The rotator cuff muscle that gets most injured is the supraspinatus. The muscle I strained was my left supraspinatus.
Rounded shoulders = winged scapula
Our rounded shoulders are the main reason we injure our rotator cuff muscles. Most of us have...
Pillow belly. That is what my children called the soft, squishy area between my ribs and pelvis. When my children were little they would take running leaps, head first, into it.
During my pregnancies I developed noticeable diastasis recti. Diastasis recti is the separation of the connective tissue in the middle of your left and right halves of the rectus abdominis, the most superficial abdominal muscle, making it unable to contract properly.
Several years ago I went through a stressful patch in my life with over programming (driving kids everywhere), too many volunteer commitments, selling/buying house, moving to a new city. And so, amongst all of that I wasn’t taking care of myself all that well: I ate a lot of prepackaged convenience “vegan” foods, lived on caffeine, often skipped meals, wasn’t consistent with exercising, didn’t get enough sleep or even down time. I was about 8 pounds underweight (when I am stressed I don’t eat). So my health was at an all time low. On top of that I started having severe peri-menopausal symptoms: delayed cycles, hot flashes, extreme fatigue, urgency to pee, joint pain. Fun times.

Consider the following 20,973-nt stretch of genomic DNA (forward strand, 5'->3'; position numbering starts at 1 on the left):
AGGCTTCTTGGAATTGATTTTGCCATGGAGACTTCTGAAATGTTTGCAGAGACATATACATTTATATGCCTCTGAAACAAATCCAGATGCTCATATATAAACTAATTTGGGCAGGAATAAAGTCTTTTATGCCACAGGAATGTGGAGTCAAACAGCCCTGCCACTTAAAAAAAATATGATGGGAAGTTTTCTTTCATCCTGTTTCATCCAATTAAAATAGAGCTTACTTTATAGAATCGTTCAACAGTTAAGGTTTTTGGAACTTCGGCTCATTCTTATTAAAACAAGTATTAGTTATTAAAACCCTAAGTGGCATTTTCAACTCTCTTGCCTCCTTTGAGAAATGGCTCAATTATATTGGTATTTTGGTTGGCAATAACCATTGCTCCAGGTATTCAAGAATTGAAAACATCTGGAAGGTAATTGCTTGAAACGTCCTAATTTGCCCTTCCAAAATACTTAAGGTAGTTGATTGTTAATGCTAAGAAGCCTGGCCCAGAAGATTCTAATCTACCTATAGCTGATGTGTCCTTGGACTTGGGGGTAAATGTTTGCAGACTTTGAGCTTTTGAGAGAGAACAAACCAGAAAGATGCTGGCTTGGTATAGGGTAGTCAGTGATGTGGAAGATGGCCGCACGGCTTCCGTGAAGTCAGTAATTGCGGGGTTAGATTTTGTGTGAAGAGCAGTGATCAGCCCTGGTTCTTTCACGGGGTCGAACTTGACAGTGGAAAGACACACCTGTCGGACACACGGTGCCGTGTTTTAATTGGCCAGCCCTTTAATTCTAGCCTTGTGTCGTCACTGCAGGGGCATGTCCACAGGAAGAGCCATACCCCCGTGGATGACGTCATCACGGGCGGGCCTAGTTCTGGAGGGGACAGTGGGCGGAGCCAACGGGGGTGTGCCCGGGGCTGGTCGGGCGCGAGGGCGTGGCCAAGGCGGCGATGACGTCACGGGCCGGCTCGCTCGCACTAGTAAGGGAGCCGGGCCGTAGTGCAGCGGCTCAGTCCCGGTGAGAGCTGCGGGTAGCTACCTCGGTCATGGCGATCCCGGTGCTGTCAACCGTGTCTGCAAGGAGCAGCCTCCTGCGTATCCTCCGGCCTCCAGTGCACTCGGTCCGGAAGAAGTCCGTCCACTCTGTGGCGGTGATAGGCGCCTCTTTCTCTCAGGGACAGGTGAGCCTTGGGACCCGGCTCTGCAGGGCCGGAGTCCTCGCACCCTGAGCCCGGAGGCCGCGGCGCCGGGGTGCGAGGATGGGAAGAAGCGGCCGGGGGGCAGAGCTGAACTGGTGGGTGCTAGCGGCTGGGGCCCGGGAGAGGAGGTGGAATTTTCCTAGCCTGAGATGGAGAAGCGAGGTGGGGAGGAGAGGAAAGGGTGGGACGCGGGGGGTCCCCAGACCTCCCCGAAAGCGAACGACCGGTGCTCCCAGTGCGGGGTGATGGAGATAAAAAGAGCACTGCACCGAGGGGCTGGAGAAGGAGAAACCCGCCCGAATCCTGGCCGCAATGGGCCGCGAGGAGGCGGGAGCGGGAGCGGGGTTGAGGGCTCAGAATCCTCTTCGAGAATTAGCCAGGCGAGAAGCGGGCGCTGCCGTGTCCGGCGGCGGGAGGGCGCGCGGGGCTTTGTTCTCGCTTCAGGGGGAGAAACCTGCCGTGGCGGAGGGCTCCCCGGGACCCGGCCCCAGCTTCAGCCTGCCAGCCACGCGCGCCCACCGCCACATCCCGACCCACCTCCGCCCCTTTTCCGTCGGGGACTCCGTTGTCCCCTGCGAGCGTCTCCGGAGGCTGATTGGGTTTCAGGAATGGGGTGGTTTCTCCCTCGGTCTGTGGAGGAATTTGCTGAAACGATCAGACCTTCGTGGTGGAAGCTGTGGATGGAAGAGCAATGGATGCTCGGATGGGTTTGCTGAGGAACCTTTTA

Many of those symptoms were eased by slowing down, cutting out a few programs from the family schedule, making healthy meals at home, eating animal protein, taking a compounded T4 hormone for my hypothyroid. But my joint pain remained. It wasn’t awful, just an...